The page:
School transformation can occur when devices are routinely put into students’ hands.  They own more computing power than any school district can sustain.  Textbooks and teachers continue to be the most important curriculum materials in schools.  The school library is now very transparent with online circulation system and online resources, yet students continue to visit computer labs or have computer carts rolled into their classrooms.  With the technology available to kids, why do schools still look like this?        

Kids are forced to hide their phones and access is restricted to networks for any personally owned computers.  With the shrinkage of school budgets, schools should turn to students’ personal technologies (phones, netbooks, and notebooks).  Technology departments will never be able to keep up with the stated computer replacement cycles.  Open the wireless networks, provide power charging stations or battery exchange stations, and change the punitive anti-technology board policies.         

With more features and functions in personal technologies, students should be able to use their phones as calculators or as their assignment notebooks, but because these features are in a phone, the technology is banned.  Students have their phones; they are using them, regardless of how much the adults attempt to extinguish the personal technologies.  Prohibition has never worked. (No, I am not promoting drug use or alcohol abuse for teens.)  One thousand students with their internet-connected phones have the total storage capacity of 16 terabytes of data and a combined bandwidth of 200 megabits per second.  What school can afford that storage or bandwidth?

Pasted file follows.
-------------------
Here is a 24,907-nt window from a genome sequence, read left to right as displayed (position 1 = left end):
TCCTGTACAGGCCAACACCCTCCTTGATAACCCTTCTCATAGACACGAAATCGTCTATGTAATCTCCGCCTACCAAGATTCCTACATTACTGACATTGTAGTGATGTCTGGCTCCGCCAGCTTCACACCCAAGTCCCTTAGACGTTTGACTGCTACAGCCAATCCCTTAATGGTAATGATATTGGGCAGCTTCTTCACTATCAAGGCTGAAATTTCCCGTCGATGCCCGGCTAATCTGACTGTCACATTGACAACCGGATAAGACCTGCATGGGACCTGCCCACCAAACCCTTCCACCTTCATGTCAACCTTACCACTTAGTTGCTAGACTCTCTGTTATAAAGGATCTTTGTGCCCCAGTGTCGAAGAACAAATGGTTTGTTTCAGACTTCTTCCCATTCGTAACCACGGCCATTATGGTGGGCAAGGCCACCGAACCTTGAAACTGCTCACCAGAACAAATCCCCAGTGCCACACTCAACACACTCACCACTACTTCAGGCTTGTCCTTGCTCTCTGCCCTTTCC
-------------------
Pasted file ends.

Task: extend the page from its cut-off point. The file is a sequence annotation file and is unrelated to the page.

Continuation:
Technology departments should begin to work with teachers who are ready for students to use their personal technologies in schools.  This should be led by the curriculum not the technologists.  Teachers can refine their existing materials to put learning more in students’s hands and their technologies. This is a practical direction for school districts.  Schools can provider loaner system for students who do not have personal technologies.  Book fees and technology fees would cover such loaner systems.  It’s time to move toward student technologies rather than rely on shrinking school budgets that cannot keep pace.